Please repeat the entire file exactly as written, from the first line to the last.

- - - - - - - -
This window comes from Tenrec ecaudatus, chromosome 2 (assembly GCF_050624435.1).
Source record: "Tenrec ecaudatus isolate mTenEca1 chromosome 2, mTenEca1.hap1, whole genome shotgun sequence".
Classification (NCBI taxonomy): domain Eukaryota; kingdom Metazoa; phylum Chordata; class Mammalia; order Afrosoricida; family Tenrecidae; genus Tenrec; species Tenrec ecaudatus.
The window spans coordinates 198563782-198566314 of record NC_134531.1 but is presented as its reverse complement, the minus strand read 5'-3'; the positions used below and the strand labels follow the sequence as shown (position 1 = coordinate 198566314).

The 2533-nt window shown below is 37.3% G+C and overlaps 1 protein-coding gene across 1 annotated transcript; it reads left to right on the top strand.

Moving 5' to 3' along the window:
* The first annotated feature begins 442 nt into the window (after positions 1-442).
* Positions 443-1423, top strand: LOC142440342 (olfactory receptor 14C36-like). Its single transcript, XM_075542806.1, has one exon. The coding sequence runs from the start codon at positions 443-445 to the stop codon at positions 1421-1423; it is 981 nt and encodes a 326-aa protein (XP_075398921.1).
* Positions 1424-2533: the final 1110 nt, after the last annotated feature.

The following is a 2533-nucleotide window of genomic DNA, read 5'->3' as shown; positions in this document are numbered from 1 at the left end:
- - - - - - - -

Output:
This window comes from Tenrec ecaudatus, chromosome 2 (assembly GCF_050624435.1).
Source record: "Tenrec ecaudatus isolate mTenEca1 chromosome 2, mTenEca1.hap1, whole genome shotgun sequence".
Classification (NCBI taxonomy): domain Eukaryota; kingdom Metazoa; phylum Chordata; class Mammalia; order Afrosoricida; family Tenrecidae; genus Tenrec; species Tenrec ecaudatus.
The window spans coordinates 198563782-198566314 of record NC_134531.1 but is presented as its reverse complement, the minus strand read 5'-3'; the positions used below and the strand labels follow the sequence as shown (position 1 = coordinate 198566314).

The 2533-nt window shown below is 37.3% G+C and overlaps 1 protein-coding gene across 1 annotated transcript; it reads left to right on the top strand.

Moving 5' to 3' along the window:
* The first annotated feature begins 442 nt into the window (after positions 1-442).
* Positions 443-1423, top strand: LOC142440342 (olfactory receptor 14C36-like). Its single transcript, XM_075542806.1, has one exon. The coding sequence runs from the start codon at positions 443-445 to the stop codon at positions 1421-1423; it is 981 nt and encodes a 326-aa protein (XP_075398921.1).
* Positions 1424-2533: the final 1110 nt, after the last annotated feature.

The following is a 2533-nucleotide window of genomic DNA, read 5'->3' as shown; positions in this document are numbered from 1 at the left end: